However, they performed terribly (38% accuracy) when measuring how long it took for people to fall asleep (sleep latency). That’s because people generally don't move around until they doze off. There’s a period where you get still even though you are still awake.
Sleep trackers also perform so-so when tracking sleep stages and sleep duration, usually getting things right only 50% of the time. Sleep trackers with a heart rate monitor are a bit more accurate, but many still underestimate or overestimate certain metrics.
Do Sleep Trackers Help or Hurt Your Sleep?
On the surface, sleep trackers seem like an essential tool for people who want to improve their sleep quality. But oftentimes, they end up not helping at all.
The biggest issue with sleep trackers is their low to medium level accuracy. Most of the data you are getting from the sleep tracker is not accurate. So relying too much on it to determine and improve your sleep quality is not a good idea.
This is particularly the case for people already experiencing sleep problems like insomnia, which is a lot of us nowadays. A sleep tracker may be even more inaccurate because it can’t detect all the time you spend in bed laying still trying to sleep. A sleep tracker will not give you an accurate picture or diagnosis of your sleep problems.
Sleep trackers can also create phantom problems. They have been known to underestimate sleep duration. This can lead to sleep anxiety, a serious problem that can worsen your sleep quality.
If you are just interested in your sleep data, a sleep tracker is fine. But if you become obsessed with the metrics, you are creating harmful anxiety around sleep.
What To Do Instead of Using A Sleep Tracker
If you suspect you are having serious sleep problems, the solution is not to get a sleep tracker but to see a sleep specialist. They will perform a sleep study where they can more accurately measure sleep duration, sleep stages and other important metrics.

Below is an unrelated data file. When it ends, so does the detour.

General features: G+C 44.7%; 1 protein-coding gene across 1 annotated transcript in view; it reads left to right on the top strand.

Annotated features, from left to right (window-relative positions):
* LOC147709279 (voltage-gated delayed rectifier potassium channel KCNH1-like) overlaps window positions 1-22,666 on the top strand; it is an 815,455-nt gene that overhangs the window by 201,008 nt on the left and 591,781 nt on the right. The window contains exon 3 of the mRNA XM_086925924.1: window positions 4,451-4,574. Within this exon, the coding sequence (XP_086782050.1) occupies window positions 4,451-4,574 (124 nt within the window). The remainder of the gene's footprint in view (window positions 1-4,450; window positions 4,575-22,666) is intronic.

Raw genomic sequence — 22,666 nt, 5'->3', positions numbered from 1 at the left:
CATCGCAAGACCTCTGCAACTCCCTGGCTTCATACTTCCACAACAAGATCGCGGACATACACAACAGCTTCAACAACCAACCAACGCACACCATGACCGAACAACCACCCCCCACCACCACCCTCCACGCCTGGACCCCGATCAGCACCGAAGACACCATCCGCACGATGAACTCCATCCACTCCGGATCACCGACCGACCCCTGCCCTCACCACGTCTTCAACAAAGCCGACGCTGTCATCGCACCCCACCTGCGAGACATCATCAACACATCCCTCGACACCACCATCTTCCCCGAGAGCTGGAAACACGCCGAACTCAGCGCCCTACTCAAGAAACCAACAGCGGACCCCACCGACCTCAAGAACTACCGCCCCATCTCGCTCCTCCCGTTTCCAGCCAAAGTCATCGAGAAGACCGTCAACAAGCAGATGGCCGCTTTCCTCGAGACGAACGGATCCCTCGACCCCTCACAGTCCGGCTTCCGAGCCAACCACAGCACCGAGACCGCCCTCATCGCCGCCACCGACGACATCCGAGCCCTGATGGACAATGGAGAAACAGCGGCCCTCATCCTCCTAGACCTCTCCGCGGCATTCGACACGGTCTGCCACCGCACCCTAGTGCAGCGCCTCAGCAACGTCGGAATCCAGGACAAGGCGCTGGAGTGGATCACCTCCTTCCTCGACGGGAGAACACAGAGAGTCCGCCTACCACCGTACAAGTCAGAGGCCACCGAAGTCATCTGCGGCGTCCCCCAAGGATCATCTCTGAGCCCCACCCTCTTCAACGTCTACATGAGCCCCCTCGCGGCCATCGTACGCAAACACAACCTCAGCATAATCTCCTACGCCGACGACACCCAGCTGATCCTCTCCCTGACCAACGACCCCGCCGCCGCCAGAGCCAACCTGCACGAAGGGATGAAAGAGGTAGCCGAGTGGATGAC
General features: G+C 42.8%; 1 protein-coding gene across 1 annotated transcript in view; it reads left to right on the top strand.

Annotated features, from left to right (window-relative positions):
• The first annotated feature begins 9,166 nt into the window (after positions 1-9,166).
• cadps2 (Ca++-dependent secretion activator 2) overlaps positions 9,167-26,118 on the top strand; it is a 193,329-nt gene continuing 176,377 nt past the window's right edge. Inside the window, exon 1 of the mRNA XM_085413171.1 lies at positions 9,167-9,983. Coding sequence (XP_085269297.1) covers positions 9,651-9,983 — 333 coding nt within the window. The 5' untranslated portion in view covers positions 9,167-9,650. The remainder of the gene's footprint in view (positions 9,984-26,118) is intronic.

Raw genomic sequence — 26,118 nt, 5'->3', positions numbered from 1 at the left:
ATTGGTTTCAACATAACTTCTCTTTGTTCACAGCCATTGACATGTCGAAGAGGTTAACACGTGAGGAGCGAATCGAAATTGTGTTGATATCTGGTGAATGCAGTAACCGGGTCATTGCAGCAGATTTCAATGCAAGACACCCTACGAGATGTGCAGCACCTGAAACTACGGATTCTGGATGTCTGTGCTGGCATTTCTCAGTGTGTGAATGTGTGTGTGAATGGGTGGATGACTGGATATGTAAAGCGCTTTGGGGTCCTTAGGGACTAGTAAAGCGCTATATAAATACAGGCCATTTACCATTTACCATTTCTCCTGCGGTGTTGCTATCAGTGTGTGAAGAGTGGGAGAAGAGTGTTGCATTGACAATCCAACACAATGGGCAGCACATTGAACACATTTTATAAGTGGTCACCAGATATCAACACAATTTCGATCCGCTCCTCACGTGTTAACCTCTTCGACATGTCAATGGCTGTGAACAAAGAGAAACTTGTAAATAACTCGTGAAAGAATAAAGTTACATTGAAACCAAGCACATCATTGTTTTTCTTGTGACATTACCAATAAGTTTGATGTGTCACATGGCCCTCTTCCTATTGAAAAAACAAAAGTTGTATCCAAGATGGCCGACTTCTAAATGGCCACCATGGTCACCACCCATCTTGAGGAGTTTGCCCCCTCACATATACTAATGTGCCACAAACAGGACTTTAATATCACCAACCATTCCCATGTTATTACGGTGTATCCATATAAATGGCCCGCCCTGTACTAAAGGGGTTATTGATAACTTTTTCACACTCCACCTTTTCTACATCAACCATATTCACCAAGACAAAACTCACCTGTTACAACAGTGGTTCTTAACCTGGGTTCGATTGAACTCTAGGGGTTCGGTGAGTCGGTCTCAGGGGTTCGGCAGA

If you just want to improve your sleep quality, you don't need a sleep tracker for that. If they were highly accurate, then maybe they could be helpful. But the data you get likely doesn't reflect your sleep quality. If anything, it will just make you more anxious about sleeping, which makes it harder to sleep.
To get better sleep, there is plenty you can do. Have a regular sleep routine that gives you 7-9 hours of sleep, don’t use your phone in bed, avoid caffeine and alcohol in the afternoon or evening, and so on.
It also helps to create a sleep-friendly bedroom. Keep it cool, quiet and dark. Your bed matters a great deal as well. Invest in good sheets like our Jax Sheets, get a high quality mattress that has adequate support, get a good pillow and use a breathable comforter.
Don’t focus so much on specific metrics. You will know when you have slept well. You will feel rested, energized and you will be in a good mood.
You will also know when something is off with your sleep. You will be moody, irritable, tired and have difficulty focusing. Instead of creating more anxiety with a sleep tracker, simply try to sleep better and longer.
If you have persistent poor quality sleep, it might be a sign of a sleep disorder. This is where going in for a sleep study will help. Problems like sleep apnea and chronic insomnia may require medical treatment.